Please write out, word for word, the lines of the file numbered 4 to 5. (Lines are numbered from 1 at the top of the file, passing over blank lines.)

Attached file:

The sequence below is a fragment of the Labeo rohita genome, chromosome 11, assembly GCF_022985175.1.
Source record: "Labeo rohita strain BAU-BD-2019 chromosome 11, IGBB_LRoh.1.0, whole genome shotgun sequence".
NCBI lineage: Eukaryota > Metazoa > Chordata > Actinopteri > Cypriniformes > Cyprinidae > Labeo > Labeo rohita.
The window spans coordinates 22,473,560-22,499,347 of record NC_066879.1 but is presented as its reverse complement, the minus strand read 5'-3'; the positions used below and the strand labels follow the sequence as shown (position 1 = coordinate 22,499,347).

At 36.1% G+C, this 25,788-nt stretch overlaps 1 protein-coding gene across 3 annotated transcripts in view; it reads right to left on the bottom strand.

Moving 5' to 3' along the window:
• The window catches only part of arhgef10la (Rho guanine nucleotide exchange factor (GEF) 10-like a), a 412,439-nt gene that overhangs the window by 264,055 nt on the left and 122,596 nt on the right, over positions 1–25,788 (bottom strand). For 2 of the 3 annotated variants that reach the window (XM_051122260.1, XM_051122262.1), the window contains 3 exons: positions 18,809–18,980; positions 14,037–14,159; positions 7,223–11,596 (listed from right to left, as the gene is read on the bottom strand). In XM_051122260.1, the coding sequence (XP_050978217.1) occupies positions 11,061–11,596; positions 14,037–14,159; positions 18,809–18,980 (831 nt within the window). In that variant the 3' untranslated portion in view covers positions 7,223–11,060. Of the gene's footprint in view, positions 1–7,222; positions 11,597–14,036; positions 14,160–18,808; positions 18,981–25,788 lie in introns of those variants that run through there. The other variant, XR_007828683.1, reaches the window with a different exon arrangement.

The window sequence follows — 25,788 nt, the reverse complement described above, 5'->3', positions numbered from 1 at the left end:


The window spans coordinates 22,473,560-22,499,347 of record NC_066879.1 but is presented as its reverse complement, the minus strand read 5'-3'; the positions used below and the strand labels follow the sequence as shown (position 1 = coordinate 22,499,347).

At 36.1% G+C, this 25,788-nt stretch overlaps 1 protein-coding gene across 3 annotated transcripts in view; it reads right to left on the bottom strand.